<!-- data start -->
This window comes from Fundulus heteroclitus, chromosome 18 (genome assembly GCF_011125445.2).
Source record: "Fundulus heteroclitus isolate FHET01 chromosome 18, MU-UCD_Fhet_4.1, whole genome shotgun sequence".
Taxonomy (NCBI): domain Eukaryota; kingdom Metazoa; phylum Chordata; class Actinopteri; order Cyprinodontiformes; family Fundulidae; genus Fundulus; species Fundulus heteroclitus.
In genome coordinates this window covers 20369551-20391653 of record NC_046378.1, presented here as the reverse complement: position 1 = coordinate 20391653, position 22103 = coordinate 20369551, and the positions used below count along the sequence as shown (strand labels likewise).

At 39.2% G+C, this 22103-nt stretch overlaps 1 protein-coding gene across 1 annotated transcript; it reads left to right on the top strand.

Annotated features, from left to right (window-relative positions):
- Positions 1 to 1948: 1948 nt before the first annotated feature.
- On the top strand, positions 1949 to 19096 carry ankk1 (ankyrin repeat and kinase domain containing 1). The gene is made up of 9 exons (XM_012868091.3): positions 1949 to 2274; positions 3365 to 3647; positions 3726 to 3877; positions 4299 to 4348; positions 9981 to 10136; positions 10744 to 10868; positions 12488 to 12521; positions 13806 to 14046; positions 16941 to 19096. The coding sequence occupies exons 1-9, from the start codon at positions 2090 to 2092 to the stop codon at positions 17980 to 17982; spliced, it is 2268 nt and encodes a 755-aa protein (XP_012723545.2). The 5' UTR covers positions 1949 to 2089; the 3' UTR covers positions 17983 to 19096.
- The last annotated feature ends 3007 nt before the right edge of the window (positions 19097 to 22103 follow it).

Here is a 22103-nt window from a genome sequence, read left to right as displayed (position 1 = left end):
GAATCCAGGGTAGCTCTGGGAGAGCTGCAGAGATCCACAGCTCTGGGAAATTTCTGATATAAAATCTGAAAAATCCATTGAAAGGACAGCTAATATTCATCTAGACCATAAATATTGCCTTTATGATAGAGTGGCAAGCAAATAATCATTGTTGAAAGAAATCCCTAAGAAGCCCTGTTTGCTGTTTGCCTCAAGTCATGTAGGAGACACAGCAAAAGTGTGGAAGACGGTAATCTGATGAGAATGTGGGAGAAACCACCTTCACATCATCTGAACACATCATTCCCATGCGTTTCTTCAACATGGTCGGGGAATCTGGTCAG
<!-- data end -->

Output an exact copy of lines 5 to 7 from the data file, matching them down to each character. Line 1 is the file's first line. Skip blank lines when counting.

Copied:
At 39.2% G+C, this 22103-nt stretch overlaps 1 protein-coding gene across 1 annotated transcript; it reads left to right on the top strand.

Annotated features, from left to right (window-relative positions):
- Positions 1 to 1948: 1948 nt before the first annotated feature.